PUEBLO, Colorado — The Colorado Department of Corrections' use of clinical 4-point restraints at state prisons is under scrutiny by a Colorado attorney who contends the practice – which is meant to prevent harm – doesn't always produce the intended results.
Meghan Baker, who's with Disability Law Colorado, is documenting the use of 4-point restraints within DOC at four state facilities for a soon-to-be published report. She said she's documented over a two-year period that DOC used the restraints 136 times. The longest stretch she said she's aware of was 39 days.
"It's supposed to be to prevent harm, and I think there's an understanding that it's supposed to be eminent and serious harm, but that's not how it happens in actuality," Baker said.
Baker's report is a part of an effort to create new state laws to regulate the practice.
Tyler Himelstieb went to the San Carlos Correctional Facility in Pueblo in July 2020 to serve a nine-year sentence for assaulting his ex-girlfriend. The 35-year-old said he was diagnosed with bipolar disorder at the age of 21 and admitted he can be a danger.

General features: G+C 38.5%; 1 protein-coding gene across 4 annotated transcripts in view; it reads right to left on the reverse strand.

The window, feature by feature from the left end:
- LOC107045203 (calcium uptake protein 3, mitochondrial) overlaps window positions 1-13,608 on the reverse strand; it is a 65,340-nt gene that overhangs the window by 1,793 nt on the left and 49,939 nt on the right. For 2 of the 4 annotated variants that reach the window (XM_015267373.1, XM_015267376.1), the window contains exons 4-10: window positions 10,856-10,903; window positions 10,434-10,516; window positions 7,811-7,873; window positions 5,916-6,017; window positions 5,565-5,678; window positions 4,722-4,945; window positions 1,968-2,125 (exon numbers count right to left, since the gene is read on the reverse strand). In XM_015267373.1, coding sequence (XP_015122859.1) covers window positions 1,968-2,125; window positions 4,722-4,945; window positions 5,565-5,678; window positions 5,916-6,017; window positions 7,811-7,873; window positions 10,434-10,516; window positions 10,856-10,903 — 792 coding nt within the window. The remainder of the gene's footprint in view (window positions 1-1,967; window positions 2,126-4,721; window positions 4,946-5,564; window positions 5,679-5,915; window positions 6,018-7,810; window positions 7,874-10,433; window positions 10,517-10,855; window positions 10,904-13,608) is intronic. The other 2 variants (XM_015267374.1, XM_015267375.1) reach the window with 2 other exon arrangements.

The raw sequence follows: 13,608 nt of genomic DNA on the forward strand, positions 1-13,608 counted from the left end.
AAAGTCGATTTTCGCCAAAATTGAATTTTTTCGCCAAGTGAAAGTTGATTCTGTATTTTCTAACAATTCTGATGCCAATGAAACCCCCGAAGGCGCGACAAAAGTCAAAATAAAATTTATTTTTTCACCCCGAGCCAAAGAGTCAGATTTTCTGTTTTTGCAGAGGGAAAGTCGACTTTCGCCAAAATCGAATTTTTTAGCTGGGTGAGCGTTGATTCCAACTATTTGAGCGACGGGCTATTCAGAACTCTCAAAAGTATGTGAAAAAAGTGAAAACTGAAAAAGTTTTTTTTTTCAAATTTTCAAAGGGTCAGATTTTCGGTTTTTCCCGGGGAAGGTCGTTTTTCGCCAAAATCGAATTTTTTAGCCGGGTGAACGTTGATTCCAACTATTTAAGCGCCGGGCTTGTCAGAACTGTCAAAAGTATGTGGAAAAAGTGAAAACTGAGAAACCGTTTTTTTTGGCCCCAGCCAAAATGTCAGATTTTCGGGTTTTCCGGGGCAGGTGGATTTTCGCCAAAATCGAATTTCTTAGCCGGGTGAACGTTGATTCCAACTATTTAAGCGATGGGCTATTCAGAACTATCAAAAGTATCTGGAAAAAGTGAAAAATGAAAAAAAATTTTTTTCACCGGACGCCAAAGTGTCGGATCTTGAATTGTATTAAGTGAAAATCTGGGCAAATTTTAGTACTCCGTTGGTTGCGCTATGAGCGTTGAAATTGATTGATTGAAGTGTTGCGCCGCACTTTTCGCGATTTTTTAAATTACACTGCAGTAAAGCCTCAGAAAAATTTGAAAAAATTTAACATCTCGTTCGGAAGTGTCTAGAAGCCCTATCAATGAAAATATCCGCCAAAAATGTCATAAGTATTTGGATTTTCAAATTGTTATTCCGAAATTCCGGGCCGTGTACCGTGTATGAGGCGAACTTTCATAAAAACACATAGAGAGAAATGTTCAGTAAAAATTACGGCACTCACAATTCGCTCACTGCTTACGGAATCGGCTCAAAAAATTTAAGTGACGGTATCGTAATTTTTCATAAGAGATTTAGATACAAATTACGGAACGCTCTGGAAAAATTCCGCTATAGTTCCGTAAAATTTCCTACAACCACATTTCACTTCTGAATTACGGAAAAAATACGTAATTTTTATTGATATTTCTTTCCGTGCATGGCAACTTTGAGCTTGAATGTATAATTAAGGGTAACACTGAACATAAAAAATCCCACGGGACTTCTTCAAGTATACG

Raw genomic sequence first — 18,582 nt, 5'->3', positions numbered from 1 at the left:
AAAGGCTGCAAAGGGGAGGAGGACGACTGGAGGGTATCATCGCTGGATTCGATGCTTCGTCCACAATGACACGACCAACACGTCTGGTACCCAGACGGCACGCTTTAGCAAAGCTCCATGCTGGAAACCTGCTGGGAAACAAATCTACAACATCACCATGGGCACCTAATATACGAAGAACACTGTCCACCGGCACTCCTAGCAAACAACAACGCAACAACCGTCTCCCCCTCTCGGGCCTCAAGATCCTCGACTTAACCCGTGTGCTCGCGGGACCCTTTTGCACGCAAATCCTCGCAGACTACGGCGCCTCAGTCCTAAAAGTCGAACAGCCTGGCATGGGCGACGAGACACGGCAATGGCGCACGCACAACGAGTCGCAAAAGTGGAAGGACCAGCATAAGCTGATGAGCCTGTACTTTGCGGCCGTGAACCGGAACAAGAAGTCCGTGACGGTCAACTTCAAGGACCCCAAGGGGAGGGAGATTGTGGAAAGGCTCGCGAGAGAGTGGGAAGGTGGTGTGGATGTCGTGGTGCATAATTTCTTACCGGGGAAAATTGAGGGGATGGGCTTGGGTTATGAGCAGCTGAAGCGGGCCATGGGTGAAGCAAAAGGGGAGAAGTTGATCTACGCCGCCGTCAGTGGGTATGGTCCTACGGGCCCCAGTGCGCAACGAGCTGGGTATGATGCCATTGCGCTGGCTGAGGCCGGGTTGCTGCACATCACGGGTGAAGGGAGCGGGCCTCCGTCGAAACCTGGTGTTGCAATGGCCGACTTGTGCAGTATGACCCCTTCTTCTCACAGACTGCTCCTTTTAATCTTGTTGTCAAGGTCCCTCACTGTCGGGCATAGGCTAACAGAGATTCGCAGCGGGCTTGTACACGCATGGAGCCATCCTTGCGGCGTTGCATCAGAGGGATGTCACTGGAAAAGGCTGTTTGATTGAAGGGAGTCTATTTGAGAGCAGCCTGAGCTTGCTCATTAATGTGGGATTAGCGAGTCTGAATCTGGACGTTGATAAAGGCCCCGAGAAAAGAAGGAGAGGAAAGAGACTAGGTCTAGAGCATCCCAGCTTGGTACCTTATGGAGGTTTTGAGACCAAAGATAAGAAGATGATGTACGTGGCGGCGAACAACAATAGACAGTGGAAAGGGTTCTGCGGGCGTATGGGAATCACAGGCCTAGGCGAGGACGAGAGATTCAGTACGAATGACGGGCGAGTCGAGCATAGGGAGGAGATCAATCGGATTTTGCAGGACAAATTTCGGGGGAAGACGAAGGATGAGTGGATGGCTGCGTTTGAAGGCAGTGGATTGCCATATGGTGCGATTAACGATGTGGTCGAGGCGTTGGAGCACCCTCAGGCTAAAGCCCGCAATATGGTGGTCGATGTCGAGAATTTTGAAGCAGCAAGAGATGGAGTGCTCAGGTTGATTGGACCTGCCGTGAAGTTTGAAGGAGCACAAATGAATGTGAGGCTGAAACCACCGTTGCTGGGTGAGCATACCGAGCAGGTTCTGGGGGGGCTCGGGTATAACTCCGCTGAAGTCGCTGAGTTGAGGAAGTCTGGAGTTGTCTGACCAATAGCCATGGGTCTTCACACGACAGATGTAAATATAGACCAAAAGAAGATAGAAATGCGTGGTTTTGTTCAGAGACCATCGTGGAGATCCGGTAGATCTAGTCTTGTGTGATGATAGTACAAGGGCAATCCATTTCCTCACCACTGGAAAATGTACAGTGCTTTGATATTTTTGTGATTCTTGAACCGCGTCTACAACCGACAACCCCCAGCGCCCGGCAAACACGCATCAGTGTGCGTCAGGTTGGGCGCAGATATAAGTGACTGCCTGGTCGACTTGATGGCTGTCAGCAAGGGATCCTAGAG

"Sometimes, I would resort to banging my head pretty bad," Himelstieb said. "It would split my head open all the way to the skull and would usually get like 12 to 15 stitches at a time."
He said that's what happened on his first day at San Carlos. He said he went to the hospital and returned in a calm state. Yet, he said he was placed in 4-point restraints with his arms and legs in metal cuffs and strapped to the bed – for about 20 hours.
"So, you're basically just restrained like this for hours and hours," he said.
Baker went to investigate the restraint cells at San Carlos and took photographs of the metal cuffs, the bed, and what she describes as a small, dark room.
"The closest thing I can think of as to what it looks like is like an execution chamber, to be honest," Baker said.